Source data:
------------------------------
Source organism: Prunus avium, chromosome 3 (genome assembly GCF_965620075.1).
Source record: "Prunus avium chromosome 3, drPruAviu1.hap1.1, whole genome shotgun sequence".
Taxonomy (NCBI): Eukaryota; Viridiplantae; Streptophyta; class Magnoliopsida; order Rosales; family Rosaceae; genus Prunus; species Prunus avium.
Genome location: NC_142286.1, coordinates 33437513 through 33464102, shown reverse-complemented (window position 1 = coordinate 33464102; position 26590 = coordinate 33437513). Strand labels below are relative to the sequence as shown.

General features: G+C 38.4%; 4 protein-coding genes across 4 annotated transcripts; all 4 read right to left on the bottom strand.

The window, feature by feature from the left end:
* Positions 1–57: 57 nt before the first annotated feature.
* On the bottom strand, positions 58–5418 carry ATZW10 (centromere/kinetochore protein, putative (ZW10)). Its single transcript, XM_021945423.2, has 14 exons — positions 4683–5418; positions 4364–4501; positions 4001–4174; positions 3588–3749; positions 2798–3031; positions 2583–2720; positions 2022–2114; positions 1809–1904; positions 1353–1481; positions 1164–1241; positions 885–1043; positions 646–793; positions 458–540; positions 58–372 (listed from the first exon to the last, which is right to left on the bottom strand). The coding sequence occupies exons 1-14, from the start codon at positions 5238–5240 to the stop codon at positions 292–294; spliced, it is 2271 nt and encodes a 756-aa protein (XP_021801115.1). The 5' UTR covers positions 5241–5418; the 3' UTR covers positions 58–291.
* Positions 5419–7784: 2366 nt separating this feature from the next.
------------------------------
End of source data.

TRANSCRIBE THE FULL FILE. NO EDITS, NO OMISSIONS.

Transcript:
Source organism: Prunus avium, chromosome 3 (genome assembly GCF_965620075.1).
Source record: "Prunus avium chromosome 3, drPruAviu1.hap1.1, whole genome shotgun sequence".
Taxonomy (NCBI): Eukaryota; Viridiplantae; Streptophyta; class Magnoliopsida; order Rosales; family Rosaceae; genus Prunus; species Prunus avium.
Genome location: NC_142286.1, coordinates 33437513 through 33464102, shown reverse-complemented (window position 1 = coordinate 33464102; position 26590 = coordinate 33437513). Strand labels below are relative to the sequence as shown.

General features: G+C 38.4%; 4 protein-coding genes across 4 annotated transcripts; all 4 read right to left on the bottom strand.

The window, feature by feature from the left end:
* Positions 1–57: 57 nt before the first annotated feature.
* On the bottom strand, positions 58–5418 carry ATZW10 (centromere/kinetochore protein, putative (ZW10)). Its single transcript, XM_021945423.2, has 14 exons — positions 4683–5418; positions 4364–4501; positions 4001–4174; positions 3588–3749; positions 2798–3031; positions 2583–2720; positions 2022–2114; positions 1809–1904; positions 1353–1481; positions 1164–1241; positions 885–1043; positions 646–793; positions 458–540; positions 58–372 (listed from the first exon to the last, which is right to left on the bottom strand). The coding sequence occupies exons 1-14, from the start codon at positions 5238–5240 to the stop codon at positions 292–294; spliced, it is 2271 nt and encodes a 756-aa protein (XP_021801115.1). The 5' UTR covers positions 5241–5418; the 3' UTR covers positions 58–291.
* Positions 5419–7784: 2366 nt separating this feature from the next.